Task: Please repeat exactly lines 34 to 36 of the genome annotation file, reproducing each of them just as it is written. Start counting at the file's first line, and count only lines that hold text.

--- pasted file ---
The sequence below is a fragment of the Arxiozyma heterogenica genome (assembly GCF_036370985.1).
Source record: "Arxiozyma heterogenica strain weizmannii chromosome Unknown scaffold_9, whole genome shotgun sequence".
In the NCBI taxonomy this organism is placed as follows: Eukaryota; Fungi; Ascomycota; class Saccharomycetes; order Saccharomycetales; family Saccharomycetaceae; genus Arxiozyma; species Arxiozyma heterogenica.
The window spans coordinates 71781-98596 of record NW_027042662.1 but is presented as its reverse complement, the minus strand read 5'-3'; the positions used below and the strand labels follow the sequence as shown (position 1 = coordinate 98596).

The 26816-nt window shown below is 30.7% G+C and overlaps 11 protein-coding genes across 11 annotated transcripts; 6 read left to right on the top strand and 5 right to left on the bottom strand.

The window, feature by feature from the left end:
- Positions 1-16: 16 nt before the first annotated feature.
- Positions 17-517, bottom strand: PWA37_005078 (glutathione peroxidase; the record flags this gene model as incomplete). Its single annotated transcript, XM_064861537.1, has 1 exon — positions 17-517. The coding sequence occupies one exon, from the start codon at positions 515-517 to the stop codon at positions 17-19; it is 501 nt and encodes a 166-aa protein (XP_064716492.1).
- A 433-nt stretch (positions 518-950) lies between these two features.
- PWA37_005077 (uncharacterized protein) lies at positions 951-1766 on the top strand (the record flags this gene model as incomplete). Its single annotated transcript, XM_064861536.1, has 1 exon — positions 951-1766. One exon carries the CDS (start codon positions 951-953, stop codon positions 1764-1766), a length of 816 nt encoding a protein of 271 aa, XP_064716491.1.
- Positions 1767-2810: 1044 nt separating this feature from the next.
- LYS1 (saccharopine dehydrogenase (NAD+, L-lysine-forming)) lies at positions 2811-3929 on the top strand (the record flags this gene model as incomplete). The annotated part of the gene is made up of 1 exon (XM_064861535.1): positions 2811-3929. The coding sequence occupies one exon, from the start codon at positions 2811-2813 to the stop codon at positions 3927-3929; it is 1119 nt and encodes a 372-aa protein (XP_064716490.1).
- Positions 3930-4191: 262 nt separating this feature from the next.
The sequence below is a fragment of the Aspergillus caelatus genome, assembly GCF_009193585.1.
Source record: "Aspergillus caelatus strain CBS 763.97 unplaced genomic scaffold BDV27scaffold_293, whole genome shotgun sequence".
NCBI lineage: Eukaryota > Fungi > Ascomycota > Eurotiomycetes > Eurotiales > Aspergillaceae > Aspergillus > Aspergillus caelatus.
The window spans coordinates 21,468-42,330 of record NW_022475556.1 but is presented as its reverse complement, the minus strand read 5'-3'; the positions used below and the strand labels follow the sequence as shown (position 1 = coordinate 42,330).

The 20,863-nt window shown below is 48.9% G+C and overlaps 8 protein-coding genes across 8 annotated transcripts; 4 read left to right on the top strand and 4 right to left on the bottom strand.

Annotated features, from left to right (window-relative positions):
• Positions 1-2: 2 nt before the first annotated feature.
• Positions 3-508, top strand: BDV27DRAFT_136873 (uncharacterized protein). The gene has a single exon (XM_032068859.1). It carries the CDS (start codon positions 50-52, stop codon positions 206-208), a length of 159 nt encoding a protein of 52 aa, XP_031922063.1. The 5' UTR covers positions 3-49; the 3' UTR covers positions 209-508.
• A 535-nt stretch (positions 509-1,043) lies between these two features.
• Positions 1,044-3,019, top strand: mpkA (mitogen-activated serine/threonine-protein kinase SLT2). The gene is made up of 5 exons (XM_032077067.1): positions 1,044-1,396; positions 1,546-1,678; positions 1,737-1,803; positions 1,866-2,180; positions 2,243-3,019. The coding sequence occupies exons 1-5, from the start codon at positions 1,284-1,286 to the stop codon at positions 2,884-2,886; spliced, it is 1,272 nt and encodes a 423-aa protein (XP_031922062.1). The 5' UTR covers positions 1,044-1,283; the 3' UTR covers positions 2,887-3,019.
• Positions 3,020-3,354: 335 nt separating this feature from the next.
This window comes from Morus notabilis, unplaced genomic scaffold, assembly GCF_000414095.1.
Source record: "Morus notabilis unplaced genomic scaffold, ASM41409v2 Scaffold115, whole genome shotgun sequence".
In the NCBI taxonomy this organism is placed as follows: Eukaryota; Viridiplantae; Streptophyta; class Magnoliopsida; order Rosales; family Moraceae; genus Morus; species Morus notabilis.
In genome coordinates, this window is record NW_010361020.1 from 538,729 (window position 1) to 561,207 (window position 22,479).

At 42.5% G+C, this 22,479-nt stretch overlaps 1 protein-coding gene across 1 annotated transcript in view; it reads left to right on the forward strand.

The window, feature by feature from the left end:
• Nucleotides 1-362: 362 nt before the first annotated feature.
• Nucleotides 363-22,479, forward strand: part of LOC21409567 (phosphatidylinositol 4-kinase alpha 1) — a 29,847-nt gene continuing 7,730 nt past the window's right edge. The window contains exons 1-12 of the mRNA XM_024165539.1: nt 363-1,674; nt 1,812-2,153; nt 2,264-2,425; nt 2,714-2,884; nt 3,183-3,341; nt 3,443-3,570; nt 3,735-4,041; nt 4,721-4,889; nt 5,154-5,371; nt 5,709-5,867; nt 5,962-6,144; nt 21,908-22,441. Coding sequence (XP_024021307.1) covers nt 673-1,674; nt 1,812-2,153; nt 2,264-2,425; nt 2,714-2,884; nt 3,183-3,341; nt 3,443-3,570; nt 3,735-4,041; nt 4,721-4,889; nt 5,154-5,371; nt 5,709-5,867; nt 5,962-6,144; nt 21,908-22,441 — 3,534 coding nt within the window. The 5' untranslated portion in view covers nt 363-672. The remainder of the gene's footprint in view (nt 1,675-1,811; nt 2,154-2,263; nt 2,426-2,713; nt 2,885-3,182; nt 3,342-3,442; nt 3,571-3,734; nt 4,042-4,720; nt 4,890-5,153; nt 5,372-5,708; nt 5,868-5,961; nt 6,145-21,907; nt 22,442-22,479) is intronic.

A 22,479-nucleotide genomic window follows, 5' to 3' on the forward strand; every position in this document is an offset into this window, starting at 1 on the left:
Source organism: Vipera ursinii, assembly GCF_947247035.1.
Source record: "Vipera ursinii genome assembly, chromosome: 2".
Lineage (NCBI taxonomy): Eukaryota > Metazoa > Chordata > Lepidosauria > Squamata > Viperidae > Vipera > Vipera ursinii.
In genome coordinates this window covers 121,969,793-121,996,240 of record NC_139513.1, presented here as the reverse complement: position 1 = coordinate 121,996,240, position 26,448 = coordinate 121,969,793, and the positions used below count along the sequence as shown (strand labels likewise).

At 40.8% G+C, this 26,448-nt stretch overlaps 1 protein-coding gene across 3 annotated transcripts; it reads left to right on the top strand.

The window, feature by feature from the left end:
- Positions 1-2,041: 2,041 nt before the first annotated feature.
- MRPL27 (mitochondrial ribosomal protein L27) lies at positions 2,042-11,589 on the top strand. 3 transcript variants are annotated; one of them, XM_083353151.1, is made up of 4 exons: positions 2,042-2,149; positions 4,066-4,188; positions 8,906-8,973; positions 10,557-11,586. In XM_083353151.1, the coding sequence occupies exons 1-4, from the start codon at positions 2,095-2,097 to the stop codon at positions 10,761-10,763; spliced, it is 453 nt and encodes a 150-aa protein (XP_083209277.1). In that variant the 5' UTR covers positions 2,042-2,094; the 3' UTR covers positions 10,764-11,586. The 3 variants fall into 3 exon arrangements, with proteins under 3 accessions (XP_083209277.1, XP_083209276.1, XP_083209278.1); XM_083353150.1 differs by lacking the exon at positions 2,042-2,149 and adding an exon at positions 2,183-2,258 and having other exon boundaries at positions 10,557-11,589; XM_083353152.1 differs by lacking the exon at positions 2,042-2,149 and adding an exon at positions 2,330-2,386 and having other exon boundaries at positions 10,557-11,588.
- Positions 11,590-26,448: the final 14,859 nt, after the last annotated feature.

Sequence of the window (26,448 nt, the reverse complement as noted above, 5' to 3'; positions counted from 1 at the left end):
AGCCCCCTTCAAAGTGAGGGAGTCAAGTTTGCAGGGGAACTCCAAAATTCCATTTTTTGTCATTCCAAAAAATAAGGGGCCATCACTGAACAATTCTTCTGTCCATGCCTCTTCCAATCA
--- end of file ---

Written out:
Source organism: Vipera ursinii, assembly GCF_947247035.1.
Source record: "Vipera ursinii genome assembly, chromosome: 2".
Lineage (NCBI taxonomy): Eukaryota > Metazoa > Chordata > Lepidosauria > Squamata > Viperidae > Vipera > Vipera ursinii.